Wednesday, April 13, 2011

Bish's Review: Marvel UK #116 "Burning Sky" Part 2

Burning Sky Part 2 was written by the ever-prolific Simon Furman, pencilled by Geoff Senior, lettered by Richard Starkings and coloured by Steve White.

The cover was by Jeff Anderson and unfortunately doesn't quite live up to the art actually within the issue. Once again I like the idea behind a cover much more than the cover itself. The foreground is pretty good. Anderson always brings a believable, solid approach to the robots which works very well and in particular his rendering of Ultra Magnus's head and shoulders has always been very good. Galvatron, however, is perhaps a bit too blocky, looking a little like someone wearing a cardboard box as part of a robot costume rather than an actual living entity. Similarly the anatomy is also a little off as Ultra Magnus' legs appear rather foreshortened. It's a tricky perspective and it's still an arresting image (albeit one about which my first thoughts were somewhat childish when I first came to review it - once you've seen it, you can't unsee it).

Following Galvatron's explosive entrance at the climax of last issue we, in time-honoured dramatic fashion, cut to a location nearby, where everything seems tranquil and the head of the local rangers is discussing the forest fire and saying how it's all under control. This proves overconfident, however, when another ranger runs up to him and tells him that they've got trouble - "BIG trouble!" Making for an effective page-turn to title splash! And what a splash it is. A nitpicker (like myself for example) might suggust that Galvatron and Ultra Magnus are actually slightly too large here compared to the humans, but really, not by much, and it does nothing to devalue the power of the image here. Senior seems to love drawing these two, and putting Ultra Magnus through the ringer - look at the pain on his face!

The next page gives us a brief summary of the end of the previous issue but, unusually, it's all in captions while it shows Galvatron beating on Ultra Magnus in the present. When Magnus thinks about Cindy's safety we get a more conventional recap, including a reproduction of some of last issue's panels, with a lovely little Senior version of Dan Reed's fantastic "Galvatron leaping through flames" final panel.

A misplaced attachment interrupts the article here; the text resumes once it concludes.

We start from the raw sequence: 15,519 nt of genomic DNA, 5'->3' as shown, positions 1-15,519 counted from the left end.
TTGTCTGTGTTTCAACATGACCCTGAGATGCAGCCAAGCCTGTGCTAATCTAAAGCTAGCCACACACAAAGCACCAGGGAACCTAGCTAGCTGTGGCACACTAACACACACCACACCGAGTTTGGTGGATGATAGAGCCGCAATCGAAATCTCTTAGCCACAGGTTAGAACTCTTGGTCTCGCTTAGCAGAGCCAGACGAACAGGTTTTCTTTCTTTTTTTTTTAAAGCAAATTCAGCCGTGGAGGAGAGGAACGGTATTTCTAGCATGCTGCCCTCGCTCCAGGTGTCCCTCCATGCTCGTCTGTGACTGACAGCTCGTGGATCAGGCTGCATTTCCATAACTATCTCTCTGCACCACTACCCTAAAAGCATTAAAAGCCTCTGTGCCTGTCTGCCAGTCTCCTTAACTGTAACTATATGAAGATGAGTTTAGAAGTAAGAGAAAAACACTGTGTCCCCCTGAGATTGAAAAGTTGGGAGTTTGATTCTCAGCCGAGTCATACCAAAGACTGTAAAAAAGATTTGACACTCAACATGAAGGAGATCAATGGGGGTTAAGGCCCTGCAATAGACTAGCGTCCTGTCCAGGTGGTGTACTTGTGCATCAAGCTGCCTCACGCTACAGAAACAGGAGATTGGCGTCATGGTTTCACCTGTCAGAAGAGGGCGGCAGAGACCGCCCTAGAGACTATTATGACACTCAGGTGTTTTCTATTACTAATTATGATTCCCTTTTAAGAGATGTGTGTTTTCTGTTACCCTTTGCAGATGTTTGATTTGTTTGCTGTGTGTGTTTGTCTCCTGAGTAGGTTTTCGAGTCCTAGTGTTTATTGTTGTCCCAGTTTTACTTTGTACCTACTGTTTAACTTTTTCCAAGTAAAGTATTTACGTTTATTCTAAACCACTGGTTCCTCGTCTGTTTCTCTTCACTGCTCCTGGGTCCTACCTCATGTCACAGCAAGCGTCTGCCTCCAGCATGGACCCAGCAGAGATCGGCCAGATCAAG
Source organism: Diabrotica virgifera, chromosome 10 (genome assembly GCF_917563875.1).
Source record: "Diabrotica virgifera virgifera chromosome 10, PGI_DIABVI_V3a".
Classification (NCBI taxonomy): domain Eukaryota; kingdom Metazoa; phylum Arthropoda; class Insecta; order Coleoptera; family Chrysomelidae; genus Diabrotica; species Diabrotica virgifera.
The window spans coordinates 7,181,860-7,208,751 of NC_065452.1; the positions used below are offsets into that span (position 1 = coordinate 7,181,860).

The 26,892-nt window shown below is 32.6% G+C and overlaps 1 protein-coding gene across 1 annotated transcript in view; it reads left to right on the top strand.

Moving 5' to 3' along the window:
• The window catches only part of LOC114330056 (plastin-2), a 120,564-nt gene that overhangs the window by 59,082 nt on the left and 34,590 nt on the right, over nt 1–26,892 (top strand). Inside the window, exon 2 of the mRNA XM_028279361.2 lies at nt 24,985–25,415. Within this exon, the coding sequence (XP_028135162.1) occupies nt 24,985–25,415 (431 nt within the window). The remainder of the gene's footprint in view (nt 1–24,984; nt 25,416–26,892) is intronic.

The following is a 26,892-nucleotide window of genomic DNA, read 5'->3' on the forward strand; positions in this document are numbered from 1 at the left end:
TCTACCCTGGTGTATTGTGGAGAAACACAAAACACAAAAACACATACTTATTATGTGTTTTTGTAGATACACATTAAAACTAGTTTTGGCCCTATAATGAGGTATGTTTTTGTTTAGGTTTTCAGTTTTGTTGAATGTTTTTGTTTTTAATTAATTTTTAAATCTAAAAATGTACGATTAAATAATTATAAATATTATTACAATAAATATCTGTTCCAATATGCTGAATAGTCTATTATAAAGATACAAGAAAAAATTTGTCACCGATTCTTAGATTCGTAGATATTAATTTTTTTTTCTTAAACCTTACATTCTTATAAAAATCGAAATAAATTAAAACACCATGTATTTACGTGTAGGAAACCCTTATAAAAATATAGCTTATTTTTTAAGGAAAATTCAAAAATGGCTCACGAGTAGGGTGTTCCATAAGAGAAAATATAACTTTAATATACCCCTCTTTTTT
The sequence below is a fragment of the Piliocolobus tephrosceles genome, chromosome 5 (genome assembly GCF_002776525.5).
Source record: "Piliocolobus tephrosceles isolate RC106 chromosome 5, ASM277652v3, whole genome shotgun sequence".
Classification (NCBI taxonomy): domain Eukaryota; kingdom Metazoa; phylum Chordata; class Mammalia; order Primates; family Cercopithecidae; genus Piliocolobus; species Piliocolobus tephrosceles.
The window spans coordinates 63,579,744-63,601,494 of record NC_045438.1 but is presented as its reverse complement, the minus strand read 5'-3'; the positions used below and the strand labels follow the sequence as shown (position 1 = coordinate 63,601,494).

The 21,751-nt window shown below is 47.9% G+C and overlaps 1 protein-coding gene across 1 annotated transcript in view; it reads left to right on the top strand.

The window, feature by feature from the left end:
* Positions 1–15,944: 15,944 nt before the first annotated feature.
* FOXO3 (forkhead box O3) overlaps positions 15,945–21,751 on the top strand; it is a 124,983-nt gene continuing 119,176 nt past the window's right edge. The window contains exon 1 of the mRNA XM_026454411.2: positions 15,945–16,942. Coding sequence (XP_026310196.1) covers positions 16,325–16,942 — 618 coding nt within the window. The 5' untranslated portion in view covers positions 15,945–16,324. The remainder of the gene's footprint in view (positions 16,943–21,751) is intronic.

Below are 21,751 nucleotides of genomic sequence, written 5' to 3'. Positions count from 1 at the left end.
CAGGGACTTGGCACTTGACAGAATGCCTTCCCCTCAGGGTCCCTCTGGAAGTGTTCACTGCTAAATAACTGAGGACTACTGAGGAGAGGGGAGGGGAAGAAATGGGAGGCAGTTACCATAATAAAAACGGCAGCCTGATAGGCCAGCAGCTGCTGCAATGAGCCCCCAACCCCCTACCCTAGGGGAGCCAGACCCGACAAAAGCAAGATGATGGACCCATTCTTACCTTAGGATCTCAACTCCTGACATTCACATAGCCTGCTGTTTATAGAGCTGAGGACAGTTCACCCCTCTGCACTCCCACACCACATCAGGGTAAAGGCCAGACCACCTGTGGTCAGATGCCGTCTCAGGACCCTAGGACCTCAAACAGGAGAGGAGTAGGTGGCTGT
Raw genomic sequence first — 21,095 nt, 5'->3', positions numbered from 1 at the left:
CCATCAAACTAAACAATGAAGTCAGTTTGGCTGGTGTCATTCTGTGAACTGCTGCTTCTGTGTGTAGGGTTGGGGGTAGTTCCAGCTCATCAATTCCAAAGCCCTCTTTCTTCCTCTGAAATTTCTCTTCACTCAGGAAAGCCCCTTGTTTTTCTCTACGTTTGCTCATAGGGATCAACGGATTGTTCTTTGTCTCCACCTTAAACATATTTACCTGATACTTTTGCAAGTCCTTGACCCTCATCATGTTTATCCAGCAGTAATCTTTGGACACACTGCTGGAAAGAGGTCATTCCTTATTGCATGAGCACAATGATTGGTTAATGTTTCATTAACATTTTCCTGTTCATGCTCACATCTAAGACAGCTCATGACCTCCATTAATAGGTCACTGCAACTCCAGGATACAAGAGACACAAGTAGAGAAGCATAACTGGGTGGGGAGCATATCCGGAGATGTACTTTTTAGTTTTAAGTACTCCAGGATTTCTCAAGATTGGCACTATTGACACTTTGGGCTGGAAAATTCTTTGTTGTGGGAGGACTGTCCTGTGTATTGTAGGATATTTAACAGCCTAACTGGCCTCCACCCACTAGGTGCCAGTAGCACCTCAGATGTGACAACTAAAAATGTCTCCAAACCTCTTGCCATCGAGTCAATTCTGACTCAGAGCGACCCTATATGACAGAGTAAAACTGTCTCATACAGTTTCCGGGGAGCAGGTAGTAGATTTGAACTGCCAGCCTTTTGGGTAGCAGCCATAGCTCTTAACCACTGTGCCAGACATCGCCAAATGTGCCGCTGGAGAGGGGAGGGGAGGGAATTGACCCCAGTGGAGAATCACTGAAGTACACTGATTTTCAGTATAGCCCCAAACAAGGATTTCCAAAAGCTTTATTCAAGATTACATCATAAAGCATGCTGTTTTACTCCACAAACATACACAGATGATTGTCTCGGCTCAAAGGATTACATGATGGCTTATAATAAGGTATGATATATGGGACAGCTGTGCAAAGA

Galvatron taunts Ultra Magnus, and calls him a follower of Rodimus Prime, which confuses him, as Rodimus is unknown in this time. He tells Galvatron that he follows Optimus Prime but Galvatron does not react, as he is in full fighting fury. Magnus asks Galvatron what his plan is but again the Decepticon does not answer, preferring to make grandiose boasts like "I am power incarnate!"

He shrugs off multiple blaster shots and then crushes Magnus' weapon before reaching out and gouging the Autobot's optics, which crack painfully. Forcing himself to remember that Cindy still needs his help, Ultra Magnus summons some more strength and hurls Galvatron away piling on the reeling Decepticon with blow upon blow.

Galvatron is down and appears to be unconscious so Magnus turns away to try to find Cindy. He does consider finishing Galvatron off but thinks it would take too long while Cindy is still in danger. This proves to be the wrong choice as Galvatron springs up almost immediately, transforms to cannon mode and shoots Ultra Magnus square in his back. The Autobot goes down - hard.